Limited by Blind Spots

One of the best ways to improve at almost anything is to work the weakest link within the set of skills required to be good. For triathlon, we tend to keep things simple and focus on swim, bike and run. That seems easy enough, but before we put the bike away for a couple of months and set off for 50 mile run weeks, are we actually sure what makes up our true limiter?

A similar term we like to use when discussing limiters is an athlete‚Äôs “blind spot.” As the name suggests, it’s a weakness the athlete does not even know exists, although those close to the athlete can see it clear as day. If the athlete is lucky, his or her coach will put personal feelings aside and make the athlete aware of what is truly holding him or her back.

Using myself as an example, when I came to Endurance Corner I always viewed my run as my limiter and would constantly communicate to Marilyn, “We need to run more!!!” In my self assessment, I put “running” as my limiter. She made it very clear, “You have a much bigger blind spot: you view triathlon as three separate sports. It is one sport, first one to the finish line wins.”

I didn’t take that to mean my running was not weak compared to those I compete against, but rather I needed to fix how I viewed the sport before I could run faster off the bike.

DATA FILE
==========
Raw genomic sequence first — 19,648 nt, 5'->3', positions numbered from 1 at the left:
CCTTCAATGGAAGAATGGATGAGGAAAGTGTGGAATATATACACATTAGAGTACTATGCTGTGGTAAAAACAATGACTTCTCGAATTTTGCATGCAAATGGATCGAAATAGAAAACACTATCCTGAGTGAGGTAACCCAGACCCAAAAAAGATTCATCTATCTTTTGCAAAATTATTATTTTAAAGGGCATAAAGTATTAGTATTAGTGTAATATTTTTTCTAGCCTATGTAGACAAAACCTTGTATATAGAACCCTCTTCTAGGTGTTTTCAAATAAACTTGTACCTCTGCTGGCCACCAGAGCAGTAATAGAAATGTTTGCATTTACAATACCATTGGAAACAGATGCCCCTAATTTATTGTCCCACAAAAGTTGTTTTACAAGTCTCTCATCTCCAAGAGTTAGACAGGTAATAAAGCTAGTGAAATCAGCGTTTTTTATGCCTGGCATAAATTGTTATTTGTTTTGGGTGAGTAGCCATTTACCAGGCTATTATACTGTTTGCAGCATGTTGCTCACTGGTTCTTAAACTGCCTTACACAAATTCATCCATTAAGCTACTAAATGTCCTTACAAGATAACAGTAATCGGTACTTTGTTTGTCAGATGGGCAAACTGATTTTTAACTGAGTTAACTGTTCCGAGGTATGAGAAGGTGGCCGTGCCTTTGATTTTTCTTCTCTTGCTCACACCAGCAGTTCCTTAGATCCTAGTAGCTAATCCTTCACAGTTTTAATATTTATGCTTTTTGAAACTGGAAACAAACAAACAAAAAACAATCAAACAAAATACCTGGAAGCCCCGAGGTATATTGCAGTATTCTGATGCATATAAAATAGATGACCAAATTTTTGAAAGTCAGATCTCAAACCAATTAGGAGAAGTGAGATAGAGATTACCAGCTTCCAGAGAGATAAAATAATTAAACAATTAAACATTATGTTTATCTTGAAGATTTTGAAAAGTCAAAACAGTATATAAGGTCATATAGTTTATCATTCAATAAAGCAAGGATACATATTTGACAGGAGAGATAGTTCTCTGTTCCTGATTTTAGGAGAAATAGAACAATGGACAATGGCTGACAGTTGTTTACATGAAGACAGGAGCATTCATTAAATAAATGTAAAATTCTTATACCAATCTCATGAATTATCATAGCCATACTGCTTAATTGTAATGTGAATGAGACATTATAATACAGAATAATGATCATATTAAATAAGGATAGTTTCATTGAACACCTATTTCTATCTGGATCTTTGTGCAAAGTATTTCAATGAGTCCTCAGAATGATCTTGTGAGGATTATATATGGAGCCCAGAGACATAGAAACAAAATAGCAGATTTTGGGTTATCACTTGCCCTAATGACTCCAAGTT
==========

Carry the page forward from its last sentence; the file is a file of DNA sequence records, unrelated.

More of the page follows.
For the first year working with Marilyn, we “only” focused on running consistently. Sure, we had some specific sets based on our goal race, but it was mainly a focus on running to stay in the game and get to the line. Shifting my focus from running fast to finishing fast took the pressure off my speed in training and kept me healthy. The result? In 2011, much slower training times led to much faster running off the bike when it mattered. Running slow didn’t make me faster; running more and running consistently made me faster… off the bike.

This mental shift took time and I do still catch myself looking at my run. Over time, I adjusted how I viewed the sport and realized the only thing that matters is getting to the finish line first. My 5k time in March means little, and if I’m the first one to the line off the bike in June, getting beaten on the road in March is meaningless.

After committing to the plan for over a year, we have just now started some focused run work. Although my mind is now focused on being fast in triathlon, I haven’t lost focus on the greater goal — getting to the finish line first in a triathlon — which is swim, bike and run.

As we approach the 2012 race season, January is a great time to focus on improving that which may be holding us back. Once we identify what needs work, it helps to discuss it with those close to us who always tell us like it is. There could be a hidden factor that is preventing us from taking the next leap forward.

Good luck in 2012.

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